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Northern Ontario oven build

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  • david s
    replied
    Don’t be in a rush to alter anything until you’ve had plenty more fires. Sometimes a new and wet oven is so smoky the fire actually goes out. There is way more moisture in it than you’d think and it takes way longer than you’d think to eliminate it. I’m sure you’ll notice improvement without having to do anything. But I also think you are correct about more restriction with your set up than a straight vertical pipe.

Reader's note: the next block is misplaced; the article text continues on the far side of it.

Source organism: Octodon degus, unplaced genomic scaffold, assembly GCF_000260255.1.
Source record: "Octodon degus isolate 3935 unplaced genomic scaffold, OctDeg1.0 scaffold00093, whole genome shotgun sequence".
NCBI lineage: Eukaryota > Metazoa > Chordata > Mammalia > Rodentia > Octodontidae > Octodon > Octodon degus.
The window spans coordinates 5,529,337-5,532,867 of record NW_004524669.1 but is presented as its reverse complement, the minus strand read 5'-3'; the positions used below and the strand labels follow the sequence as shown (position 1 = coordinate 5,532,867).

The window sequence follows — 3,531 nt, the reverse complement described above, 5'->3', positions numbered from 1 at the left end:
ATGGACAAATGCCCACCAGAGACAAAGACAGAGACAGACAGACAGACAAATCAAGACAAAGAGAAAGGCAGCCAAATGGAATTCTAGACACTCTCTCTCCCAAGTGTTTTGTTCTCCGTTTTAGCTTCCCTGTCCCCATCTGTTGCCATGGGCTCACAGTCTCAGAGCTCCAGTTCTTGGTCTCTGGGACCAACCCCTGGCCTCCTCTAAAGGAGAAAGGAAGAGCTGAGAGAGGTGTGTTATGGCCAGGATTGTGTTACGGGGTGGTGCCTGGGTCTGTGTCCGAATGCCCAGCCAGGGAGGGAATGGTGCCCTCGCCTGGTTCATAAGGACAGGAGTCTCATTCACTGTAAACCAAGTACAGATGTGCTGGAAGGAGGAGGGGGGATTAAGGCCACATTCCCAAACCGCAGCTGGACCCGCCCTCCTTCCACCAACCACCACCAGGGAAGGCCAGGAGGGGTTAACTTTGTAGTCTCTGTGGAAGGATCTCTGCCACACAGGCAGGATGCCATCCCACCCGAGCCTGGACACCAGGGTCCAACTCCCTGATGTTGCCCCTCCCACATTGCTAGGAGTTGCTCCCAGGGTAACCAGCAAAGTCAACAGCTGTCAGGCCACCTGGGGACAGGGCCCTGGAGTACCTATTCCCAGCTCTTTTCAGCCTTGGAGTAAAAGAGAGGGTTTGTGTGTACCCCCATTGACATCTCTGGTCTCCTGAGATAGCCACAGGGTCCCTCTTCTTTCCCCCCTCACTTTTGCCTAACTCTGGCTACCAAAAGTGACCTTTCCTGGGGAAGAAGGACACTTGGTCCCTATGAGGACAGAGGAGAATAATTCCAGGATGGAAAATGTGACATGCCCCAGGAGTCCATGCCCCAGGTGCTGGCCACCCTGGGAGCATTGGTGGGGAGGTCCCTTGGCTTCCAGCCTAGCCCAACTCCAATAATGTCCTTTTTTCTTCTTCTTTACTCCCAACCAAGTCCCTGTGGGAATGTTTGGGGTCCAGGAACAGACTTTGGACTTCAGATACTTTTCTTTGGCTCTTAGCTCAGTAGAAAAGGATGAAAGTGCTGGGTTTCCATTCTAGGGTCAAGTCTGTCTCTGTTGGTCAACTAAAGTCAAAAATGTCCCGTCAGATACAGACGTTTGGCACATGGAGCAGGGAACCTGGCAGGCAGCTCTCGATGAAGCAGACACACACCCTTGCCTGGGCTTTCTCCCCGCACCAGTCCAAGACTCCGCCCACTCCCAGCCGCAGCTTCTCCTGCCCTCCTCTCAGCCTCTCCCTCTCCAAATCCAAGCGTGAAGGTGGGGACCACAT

Last edited by david s; 06-25-2022, 01:24 PM.

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  • Shawnr
    replied
    Thanks for the reply david s

    When I mounted the cast vent to the dome, I put some fireplace rope insulation between the two so it should be mostly thermally isolated. I will be trying a 24" extension to the chimney. It, initially, does smoke like a very starved fire so perhaps a greater draw will cause more air into the oven. I am wondering if the smoke is drawn out the vent more, it will cause a better air flow into the oven....maybe I am overly optimistic.